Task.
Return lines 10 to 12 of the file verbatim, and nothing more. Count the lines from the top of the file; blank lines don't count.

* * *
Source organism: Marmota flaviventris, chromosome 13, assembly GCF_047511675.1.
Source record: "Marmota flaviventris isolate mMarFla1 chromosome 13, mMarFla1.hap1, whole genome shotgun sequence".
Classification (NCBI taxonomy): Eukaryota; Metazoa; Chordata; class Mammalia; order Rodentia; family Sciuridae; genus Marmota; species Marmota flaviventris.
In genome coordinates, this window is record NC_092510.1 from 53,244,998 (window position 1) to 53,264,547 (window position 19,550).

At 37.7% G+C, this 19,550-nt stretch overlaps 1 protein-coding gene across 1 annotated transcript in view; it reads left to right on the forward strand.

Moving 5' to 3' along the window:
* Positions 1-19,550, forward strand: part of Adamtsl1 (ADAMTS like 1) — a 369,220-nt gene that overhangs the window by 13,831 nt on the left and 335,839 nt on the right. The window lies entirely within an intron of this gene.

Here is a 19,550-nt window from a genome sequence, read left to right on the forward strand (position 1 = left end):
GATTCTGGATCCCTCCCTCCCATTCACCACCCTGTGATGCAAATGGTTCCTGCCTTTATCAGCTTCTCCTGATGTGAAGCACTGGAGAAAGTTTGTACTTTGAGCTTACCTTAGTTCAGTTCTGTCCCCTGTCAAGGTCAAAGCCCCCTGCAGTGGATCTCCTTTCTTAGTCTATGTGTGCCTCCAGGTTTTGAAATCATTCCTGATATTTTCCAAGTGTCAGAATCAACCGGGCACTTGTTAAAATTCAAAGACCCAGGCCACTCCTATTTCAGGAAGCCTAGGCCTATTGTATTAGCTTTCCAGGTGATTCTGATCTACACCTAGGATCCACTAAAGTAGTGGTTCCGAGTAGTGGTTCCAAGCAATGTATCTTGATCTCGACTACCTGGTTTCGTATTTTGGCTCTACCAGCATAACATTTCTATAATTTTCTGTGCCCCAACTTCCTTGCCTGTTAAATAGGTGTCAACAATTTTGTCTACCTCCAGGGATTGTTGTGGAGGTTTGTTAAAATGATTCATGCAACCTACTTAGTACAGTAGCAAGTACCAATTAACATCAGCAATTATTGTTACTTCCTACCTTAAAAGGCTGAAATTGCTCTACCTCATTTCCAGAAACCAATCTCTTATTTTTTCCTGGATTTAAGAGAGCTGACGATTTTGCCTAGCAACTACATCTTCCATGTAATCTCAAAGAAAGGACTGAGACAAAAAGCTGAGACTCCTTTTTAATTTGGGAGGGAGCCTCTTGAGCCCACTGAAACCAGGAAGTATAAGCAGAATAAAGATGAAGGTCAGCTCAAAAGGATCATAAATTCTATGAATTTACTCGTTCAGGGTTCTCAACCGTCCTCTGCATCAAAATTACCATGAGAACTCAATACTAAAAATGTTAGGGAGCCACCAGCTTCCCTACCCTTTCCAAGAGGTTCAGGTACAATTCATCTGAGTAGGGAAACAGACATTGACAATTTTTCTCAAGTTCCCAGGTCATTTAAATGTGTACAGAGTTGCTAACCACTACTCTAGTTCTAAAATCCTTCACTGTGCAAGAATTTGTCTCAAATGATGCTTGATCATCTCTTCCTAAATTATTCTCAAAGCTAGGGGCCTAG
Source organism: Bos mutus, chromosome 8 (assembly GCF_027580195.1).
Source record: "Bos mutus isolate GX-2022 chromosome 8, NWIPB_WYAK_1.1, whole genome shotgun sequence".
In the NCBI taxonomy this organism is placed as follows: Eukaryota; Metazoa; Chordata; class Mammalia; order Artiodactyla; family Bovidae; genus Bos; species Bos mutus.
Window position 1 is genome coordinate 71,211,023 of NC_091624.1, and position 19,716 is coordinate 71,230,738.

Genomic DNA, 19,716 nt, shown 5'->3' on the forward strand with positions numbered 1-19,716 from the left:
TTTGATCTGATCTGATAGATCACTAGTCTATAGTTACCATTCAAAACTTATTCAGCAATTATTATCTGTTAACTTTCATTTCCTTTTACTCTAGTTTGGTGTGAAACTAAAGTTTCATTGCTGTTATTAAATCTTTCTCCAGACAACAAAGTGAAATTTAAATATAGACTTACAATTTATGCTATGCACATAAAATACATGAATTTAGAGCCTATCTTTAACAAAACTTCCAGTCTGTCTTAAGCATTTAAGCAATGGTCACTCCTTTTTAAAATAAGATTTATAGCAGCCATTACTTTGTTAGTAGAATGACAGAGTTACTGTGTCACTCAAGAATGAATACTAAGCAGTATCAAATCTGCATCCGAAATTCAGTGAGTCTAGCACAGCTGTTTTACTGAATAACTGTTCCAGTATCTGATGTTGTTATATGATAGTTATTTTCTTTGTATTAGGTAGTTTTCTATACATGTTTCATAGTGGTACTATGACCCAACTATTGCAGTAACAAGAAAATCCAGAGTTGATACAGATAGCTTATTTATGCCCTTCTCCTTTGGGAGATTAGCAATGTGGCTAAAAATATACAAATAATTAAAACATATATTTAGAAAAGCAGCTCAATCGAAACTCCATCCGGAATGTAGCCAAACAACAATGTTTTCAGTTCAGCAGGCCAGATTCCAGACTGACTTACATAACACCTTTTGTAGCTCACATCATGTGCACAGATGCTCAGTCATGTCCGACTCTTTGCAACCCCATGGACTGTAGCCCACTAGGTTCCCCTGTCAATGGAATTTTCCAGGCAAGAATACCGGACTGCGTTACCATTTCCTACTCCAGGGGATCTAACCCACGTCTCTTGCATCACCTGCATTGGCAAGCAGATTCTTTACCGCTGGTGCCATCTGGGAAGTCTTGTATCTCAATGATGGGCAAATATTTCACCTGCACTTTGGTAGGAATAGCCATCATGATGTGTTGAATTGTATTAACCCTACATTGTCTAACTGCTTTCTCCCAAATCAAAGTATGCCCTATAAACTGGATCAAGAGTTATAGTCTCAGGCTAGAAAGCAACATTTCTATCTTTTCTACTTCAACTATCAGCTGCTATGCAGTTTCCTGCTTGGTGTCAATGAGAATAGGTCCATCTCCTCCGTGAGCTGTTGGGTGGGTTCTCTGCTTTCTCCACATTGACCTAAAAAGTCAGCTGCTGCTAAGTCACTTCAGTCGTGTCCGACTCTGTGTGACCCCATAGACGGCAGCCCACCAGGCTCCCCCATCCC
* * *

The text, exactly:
Source organism: Bos mutus, chromosome 8 (assembly GCF_027580195.1).
Source record: "Bos mutus isolate GX-2022 chromosome 8, NWIPB_WYAK_1.1, whole genome shotgun sequence".
In the NCBI taxonomy this organism is placed as follows: Eukaryota; Metazoa; Chordata; class Mammalia; order Artiodactyla; family Bovidae; genus Bos; species Bos mutus.